All the major cults today (Jehovah's Witnesses, the Latter Day Saints or Mormons, etc.) contend that Christians have simply made up the concept of the Trinity, saying that the term is not even found in the Bible. Though it is true that the actual term cannot be found in Scripture, I would have to say, "so what?" for even the word "Bible" is not found in the Bible! The term "Bible" comes from the word biblos meaning "book," and therefore means "the Book." The Bible is not just "a" book but "the" book, because it is the very Word of Almighty God, and therefore the most important book anyone can ever read, for it is the only one that is inspired by God (2 Tim. 3:16).
The phrase "substitionary atonement of Christ" is not found in the Bible either, yet I believe in the substitutionary atonement of Christ and in the Trinity because these concepts are definitely taught in the Bible. How so? While the actual terms are not found in the Scripture, the doctrines certainly are.
On the basis of Scripture itself, Christians throughout the centuries have professed belief in the Holy Trinity. This is because the following three things are very clearly taught in Scripture:
(1) There is only one God, who is eternal and immutable (unchanging). (Deut. 6:4; Isa. 43:10; Mal. 3:6; Mark 12:29; John 17:3; 1 Tim. 2:5; Jam. 2:19)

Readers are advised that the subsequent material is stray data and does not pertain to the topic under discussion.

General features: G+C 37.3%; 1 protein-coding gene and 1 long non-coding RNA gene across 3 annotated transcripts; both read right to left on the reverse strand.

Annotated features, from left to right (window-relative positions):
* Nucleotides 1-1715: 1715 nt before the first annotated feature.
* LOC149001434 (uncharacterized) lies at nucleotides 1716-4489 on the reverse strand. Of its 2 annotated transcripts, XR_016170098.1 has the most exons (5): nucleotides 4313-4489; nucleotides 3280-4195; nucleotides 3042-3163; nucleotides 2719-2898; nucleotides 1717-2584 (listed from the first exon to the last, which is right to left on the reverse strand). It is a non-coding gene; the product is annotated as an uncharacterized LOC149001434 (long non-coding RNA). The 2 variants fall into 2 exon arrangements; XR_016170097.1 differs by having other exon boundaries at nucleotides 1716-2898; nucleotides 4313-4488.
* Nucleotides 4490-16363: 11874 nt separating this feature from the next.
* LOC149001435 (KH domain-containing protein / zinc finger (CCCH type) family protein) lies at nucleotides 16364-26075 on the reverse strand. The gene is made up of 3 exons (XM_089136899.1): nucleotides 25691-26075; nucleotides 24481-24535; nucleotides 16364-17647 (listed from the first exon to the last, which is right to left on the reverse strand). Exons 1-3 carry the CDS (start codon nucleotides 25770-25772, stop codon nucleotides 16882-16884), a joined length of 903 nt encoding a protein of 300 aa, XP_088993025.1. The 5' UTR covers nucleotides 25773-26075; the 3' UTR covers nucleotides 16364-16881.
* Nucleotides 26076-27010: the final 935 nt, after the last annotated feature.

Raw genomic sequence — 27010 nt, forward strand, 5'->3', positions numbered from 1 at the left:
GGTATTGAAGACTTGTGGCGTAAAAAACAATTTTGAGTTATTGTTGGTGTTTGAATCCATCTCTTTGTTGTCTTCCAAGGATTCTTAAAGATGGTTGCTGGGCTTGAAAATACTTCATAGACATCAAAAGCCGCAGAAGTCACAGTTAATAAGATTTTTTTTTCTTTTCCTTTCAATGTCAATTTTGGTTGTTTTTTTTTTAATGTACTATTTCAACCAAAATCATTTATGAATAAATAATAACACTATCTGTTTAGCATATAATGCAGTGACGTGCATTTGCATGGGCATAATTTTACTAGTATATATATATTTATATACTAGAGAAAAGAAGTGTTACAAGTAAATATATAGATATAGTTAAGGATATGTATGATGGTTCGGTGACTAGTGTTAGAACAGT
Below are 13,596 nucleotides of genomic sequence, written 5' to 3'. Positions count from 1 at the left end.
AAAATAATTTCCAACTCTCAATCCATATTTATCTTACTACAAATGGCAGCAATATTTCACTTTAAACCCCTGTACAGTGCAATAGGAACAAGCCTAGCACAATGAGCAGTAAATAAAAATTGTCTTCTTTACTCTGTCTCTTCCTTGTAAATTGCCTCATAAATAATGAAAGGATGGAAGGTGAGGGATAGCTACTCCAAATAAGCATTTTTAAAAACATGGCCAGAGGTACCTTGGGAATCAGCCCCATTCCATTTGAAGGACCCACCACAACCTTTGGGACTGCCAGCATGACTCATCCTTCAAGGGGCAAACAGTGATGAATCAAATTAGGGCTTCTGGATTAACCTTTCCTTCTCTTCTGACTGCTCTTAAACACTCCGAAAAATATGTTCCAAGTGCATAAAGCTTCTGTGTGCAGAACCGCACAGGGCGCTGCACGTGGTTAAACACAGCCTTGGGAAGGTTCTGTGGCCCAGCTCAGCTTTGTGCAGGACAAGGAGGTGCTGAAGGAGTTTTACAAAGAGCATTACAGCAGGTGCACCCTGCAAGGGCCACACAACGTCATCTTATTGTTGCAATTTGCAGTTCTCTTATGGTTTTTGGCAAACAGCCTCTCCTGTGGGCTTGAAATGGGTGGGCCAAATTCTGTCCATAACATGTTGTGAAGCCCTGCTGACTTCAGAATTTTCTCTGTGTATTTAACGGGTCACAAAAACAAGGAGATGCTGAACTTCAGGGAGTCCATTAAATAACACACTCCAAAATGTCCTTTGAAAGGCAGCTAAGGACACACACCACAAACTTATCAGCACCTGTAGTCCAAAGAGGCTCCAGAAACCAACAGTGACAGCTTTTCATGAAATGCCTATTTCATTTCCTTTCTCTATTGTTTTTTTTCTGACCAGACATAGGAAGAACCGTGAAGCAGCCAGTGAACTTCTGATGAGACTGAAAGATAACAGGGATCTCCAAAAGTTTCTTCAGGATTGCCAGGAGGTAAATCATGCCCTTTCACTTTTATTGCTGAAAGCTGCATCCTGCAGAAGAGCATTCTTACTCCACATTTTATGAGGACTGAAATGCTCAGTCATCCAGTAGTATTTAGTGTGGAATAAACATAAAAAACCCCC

(2) There are three eternal Persons - the Father, the Son, and the Holy Spirit. These Persons are never identified with one another - that is, they are carefully differentiated as distinct Persons. The Father is not the Son, nor the Son the Holy Spirit, and nor is the Holy Spirit the Father. (Matt: 3:13-17; 28:19; Luke 10:22; John 1:1, 2; 3:16, 17; 15:26; 16:7; 17:1-26; 2 Cor. 13:14)
(3) The Father, the Son, and the Spirit, are identified as being full Deity - that is, the Bible teaches the Deity of the Father, the Deity of Christ and the Deity of the Holy Spirit. (Isa. 9:6; John 17:3; John 1:1, 18; 8:58; 20:28; Phil. 2:5-11; Col. 2:9; Titus 2:13; Heb 1:8; 2 Pet. 1:1; Acts 5:3, 4; 2 Cor. 3:17, 18)
When someone denies any of these three statements, severe error is the result. Dr. James White states, "if one denies that there are Three Persons, it results in the "Oneness" teaching of the United Pentecostal Church and others. If one denies Full Equality, one is left with Three Persons and One God, resulting in "subordinationism" as seen in Jehovah's Witnesses, the Way International, etc. ... The Jehovah's Witnesses deny Full Equality (i.e., they believe that Jesus is Michael the Archangel), they deny the Three Persons (the Holy Spirit is an impersonal, active "force" like electricity) and One God (they say Jesus is "a god" - a lesser divinity than Yahweh). And, if one denies One God, one is left with polytheism, the belief in many gods, as seen clearly in the Mormon Church, perhaps the most polytheistic religion I have encountered."
I trust that by the grace of God, we as Christians will continue to contend for the doctrine of the Trinity, for God is one in essense and three in personality: Father, Son and Holy Spirit.
For more study and articles on the Trinity, I recommend the following found here.